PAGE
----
Martin Slumbers summed it up pretty well.
Speaking ahead of the premiere of SEVE: Artist. Fighter. Legend. in St Andrews last night, the chief executive of The R&A described Seve Ballesteros as “not the greatest golfer of all time but, in my view, the best”.
It sounds like a contradiction in terms. How can the “greatest” not be the “best” and vice-versa? What Slumbers was getting at is that there is more to a golfer’s legacy than major victories alone. “I’ll leave Jack Nicklaus and Tiger Woods to fight over that one,” he laughed. But the best? The best is measured in a different way. It’s measured by, yes, success but also by an abundance of intangibles that are hard to define but impossible not to feel.
Impact, popularity, enduring affection. Things like that.
No golfer, on this side of the Atlantic at least, has ever been as beloved as Seve. That, in part, explains why The R&A commissioned a new film celebrating the Spaniard’s life and career. Its release coincides with the tenth anniversary of his untimely passing at the age of 54, a brain tumour tragically robbing the world of a true sporting icon but, more significantly, his family of a father, brother and friend.
The film, available to stream for free via Rakuten.tv, explores all aspects of Seve’s life, from his humble beginnings in Pedreña to his major championship successes and revolutionary Ryder Cup moments.
Previously unheard interviews with him are complemented by contributions from a veritable “Who’s Who” of golf. Bernhard Langer, Gary Player, Sir Nick Faldo, Rory McIlroy, Jose Maria Olazabal, Colin Montgomerie and even arch-rival Paul Azinger all feature, each giving compelling perspectives into the Seve they knew.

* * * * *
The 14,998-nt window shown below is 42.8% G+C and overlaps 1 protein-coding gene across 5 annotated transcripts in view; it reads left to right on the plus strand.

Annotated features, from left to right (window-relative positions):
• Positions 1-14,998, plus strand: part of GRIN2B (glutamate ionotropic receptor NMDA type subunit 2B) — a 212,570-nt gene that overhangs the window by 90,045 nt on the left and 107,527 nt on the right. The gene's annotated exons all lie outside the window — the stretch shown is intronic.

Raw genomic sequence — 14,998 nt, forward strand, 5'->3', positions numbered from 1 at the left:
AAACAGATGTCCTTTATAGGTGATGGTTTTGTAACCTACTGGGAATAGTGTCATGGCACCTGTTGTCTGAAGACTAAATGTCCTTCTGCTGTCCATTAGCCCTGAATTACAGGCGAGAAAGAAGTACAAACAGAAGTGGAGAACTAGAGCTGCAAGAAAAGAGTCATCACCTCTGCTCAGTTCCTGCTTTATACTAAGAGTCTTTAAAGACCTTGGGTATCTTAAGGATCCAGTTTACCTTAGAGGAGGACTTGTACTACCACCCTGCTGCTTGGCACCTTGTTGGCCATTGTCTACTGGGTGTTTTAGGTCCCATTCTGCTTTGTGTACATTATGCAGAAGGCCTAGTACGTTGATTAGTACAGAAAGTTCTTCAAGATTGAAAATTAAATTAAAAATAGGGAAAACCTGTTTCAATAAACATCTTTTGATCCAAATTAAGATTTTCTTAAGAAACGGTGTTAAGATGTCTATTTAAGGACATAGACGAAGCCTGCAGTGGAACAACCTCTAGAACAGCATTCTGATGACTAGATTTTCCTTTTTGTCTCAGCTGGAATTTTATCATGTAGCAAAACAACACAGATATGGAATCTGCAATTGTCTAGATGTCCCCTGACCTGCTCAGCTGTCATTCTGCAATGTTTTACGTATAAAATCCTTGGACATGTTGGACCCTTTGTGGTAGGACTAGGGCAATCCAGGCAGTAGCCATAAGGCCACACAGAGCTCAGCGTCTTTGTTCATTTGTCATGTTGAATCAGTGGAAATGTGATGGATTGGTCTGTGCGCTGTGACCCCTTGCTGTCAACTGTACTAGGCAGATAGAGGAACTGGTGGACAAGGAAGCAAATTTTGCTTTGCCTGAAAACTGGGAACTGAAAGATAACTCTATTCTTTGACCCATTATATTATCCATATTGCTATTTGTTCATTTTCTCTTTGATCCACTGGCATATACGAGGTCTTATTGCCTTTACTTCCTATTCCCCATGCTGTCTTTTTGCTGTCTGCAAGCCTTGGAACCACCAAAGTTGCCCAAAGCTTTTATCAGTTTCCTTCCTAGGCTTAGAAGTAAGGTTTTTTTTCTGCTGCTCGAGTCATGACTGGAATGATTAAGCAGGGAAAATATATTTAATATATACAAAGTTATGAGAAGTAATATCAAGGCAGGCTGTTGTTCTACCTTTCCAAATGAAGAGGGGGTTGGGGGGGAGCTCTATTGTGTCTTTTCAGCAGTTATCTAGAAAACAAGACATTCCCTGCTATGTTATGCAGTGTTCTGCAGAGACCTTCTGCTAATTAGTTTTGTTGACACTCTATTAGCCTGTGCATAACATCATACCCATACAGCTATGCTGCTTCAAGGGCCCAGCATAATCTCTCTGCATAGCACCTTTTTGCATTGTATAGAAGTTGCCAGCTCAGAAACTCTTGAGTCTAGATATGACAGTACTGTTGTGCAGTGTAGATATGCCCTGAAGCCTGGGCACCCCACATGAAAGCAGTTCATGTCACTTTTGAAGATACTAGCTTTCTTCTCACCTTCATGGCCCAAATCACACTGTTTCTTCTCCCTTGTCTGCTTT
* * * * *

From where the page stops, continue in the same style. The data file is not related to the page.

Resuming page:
However, it is the interviews with his family that make the most profound impact. Ex-wife Carmen, their three children – Javier, Miguel and Carmenita – as well as Carmen’s sister Ana and one of his brothers, Manuel, all give dignified and proud insights into Seve ‘the man’.
There are some truly laugh-out-loud moments, Seve’s response to Johnny Miller speaking Spanish to him during the final round of the 1976 Open Championship at Royal Birkdale being one of the most memorable, not to mention the way in which Seve was introduced to Margaret Thatcher during a visit to London early in his career.
There are also moments that will leave you stunned, like Paul Azinger effectively admitting to cheating during the 1991 Ryder Cup.
And, of course, there are moments that will bring a lump to your throat. Watching him determinedly battle debilitating back issues with punishing home work-outs are tough to watch when you know the outcome, whilst Bernhard Langer’s moving account of the friendship he always wanted but never quite managed to forge is heartfelt and will have you looking around for the onion-chopping culprit in the room.
With a running time of just over an hour-and-a-half, the film does a superb job of covering all of the key moments in Seve’s life without ever being superficial on the points that matter. It’s also honest. It covers his difficult relationship with some of his brothers and the depressive impact their behaviour had on him several years after the fact.
The filmmakers, David White and Joss Holmes, deserve enormous credit for this, in particular. It would be easy to make a sycophantic, schmaltzy, somewhat selective account of Seve's life, celebrating the man the world thought it knew. Instead, they set out to tell a true, honest story of a humble genius, warts and all. There is no question they succeeded.
Fascinating and poignant, this is essential viewing for any golf fan.